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Olympic hopefuls get European experience

By Mark Etheridge

Bridgitte Hartley won South Africa’s only Olympic canoeing medal in London last year but already the hunt for the next generation of medal winners is well underway.

To this end, coach Craig Mustard accompanied a South African Under-16 boys squad to Racice in the Czech Republic last week to give the youngsters some invaluable international experience. The title of the event says it all: Olympic Hopes Regatta!

Says Mustard: “This year’s tour was a change because in the past we have normally attended the Bochum Regatta in Germany but this was cancelled by organisers this year.

“This tour is so important as it allows the young paddlers a taste of world championship paddling in their age group, so later on when they attend the Junior and Senior World Championships these paddlers have got use to racing internationally”.

Just four boys went on tour this year and Mustard explained: “This was because we had the Junior World Champs just three weeks before this event and then the World Marathon Champs a week after Racice. The size of the team worked out pretty well as it allowed each paddler the chance to race in lots of events to gain as much exposure and experience as possible.”

Each paddler took part in K1 and K2 races over 1000, 500 and 200m and also in the K4 over 1000m.

The event has grown over the years to an excellent test of paddling ability. “When the Olympic hopes first started it was an event for the Hungarian, Czech and Slovakian paddlers along with some other smaller countries close to Czech Republic but the this year had a record field of 23 countries taking part, making it a really high standard of racing for the team.

“The best results for the team came from Michaelhouse paddler Jean van der Westhuyzen in the Under-15 category who managed two B-finals and and A-Final. I’m sure if Jean had focused just on his individual events in the K1 section he could have moved up one or two places in each event but this was not the main goal of this tour,” sys Mustard.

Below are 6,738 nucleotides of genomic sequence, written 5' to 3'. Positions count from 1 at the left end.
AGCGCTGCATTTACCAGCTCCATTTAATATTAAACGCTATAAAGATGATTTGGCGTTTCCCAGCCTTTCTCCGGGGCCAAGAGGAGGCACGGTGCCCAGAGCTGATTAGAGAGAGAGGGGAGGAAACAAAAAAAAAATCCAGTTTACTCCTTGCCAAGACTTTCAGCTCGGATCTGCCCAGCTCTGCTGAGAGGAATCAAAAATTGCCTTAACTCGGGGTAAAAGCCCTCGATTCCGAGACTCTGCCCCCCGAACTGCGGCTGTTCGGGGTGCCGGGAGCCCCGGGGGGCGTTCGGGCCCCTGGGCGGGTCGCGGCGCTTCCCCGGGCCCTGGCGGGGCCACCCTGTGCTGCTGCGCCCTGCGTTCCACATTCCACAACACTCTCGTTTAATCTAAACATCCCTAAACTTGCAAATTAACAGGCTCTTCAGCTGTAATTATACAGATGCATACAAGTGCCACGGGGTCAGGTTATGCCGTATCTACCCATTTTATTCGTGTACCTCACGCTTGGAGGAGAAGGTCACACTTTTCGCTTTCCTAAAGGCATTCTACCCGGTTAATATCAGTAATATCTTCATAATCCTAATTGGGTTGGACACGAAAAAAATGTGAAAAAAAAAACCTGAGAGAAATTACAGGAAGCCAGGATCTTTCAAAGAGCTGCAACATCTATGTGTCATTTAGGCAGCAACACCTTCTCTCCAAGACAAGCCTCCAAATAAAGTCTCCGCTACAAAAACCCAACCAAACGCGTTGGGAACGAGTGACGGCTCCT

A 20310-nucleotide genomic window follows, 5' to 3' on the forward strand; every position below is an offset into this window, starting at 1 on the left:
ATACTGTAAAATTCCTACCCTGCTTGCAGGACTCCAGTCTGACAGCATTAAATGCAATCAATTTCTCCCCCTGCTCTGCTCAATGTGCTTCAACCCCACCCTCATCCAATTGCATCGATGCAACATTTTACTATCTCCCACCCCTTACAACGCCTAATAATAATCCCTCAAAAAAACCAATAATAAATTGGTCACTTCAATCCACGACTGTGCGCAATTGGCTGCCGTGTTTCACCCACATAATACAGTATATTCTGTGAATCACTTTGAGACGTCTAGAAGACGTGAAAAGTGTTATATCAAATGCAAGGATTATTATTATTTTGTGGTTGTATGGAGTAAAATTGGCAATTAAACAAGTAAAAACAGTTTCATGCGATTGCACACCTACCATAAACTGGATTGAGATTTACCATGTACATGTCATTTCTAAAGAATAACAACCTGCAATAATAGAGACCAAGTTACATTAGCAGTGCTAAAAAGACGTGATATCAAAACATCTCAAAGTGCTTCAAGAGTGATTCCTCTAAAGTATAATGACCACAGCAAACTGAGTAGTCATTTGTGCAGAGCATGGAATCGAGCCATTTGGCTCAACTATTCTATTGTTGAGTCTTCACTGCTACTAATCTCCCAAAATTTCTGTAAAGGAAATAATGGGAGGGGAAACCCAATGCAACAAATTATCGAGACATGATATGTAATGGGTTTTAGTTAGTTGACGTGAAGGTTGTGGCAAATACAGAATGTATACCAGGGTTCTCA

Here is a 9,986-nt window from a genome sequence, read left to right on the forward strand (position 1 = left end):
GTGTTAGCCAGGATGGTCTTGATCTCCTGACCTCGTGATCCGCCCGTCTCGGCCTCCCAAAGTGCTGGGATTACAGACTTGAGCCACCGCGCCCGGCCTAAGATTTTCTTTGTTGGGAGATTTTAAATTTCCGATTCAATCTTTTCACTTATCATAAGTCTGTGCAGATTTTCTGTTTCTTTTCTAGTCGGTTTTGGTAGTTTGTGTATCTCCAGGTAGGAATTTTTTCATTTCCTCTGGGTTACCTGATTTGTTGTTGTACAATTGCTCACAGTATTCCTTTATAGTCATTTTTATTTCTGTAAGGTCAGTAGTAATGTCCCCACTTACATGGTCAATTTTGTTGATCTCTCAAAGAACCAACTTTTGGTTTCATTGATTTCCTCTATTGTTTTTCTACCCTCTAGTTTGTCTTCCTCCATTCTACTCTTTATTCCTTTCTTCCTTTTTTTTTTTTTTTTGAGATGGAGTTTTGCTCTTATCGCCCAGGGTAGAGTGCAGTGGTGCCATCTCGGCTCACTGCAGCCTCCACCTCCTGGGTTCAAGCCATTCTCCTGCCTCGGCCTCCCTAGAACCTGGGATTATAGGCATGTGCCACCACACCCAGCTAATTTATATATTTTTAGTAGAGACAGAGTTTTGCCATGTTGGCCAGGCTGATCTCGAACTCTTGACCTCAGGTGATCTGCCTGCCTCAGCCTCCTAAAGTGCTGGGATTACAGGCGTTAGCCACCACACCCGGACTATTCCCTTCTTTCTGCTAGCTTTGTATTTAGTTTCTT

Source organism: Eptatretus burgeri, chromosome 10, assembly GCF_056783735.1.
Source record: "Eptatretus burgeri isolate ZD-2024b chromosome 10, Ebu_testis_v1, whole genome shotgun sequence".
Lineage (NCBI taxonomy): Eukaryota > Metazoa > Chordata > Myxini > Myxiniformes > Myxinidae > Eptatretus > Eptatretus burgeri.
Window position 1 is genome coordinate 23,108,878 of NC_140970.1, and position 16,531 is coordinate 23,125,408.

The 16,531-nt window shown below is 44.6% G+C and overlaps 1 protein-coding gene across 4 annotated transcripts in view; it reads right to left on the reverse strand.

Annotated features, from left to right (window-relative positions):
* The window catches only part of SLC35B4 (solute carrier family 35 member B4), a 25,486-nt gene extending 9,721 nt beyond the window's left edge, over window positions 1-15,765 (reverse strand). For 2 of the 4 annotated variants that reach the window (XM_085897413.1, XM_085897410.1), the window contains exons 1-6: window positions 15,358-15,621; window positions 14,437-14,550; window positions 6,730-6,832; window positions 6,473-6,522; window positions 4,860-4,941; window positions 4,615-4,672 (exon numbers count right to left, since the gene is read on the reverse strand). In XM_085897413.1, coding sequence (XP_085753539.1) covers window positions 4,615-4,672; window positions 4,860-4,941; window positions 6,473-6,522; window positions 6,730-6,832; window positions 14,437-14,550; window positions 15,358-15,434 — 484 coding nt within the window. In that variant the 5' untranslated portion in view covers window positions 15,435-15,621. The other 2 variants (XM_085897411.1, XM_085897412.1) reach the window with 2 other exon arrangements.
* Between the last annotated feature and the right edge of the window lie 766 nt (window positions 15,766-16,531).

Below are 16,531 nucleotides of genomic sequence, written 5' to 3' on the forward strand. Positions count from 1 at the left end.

“The goal for me was to get these guys as much international racing as possible and this was only possible by having them do the team events. My other goal is to change the idea that paddling is an individualistic sport and not a team sport as currently seen in most parts and schools in South Africa.”

Mustard also confirmed that the goal of the Rio 2016 Games is very much part and parcel of the plans. “For Rio 2016 our best chance of a medal in the men’s section and ladies is in the team boats so we need to start creating this team atmosphere in each event that we go to.

“In the past provincialism has made an appearance in the teams and we can’t have this if we want to contented with the major countries, we all have to see that we are paddling for South Africa and not for clubs and province.”

The KwaZulu-Natal based coach also took time out to praise his young charges. “I’m really proud of this young team, not only for their efforts on the water but it was great to see the level of professionalism and respect for each other, the sport and their fellow paddlers on and off the water ÔÇô that’s what really stood out. These boys, actually young men, were really great ambassadors for our sport and for our great country and I look forward to seeing them grow into tomorrow’s stars and role models.”

There was also some Olympic inspiration for the youngsters. “The Czech Olympic paddlers came out with their Olympic medals to have coffee, dinner and just chat with the team and meet their fans from South Africa.”


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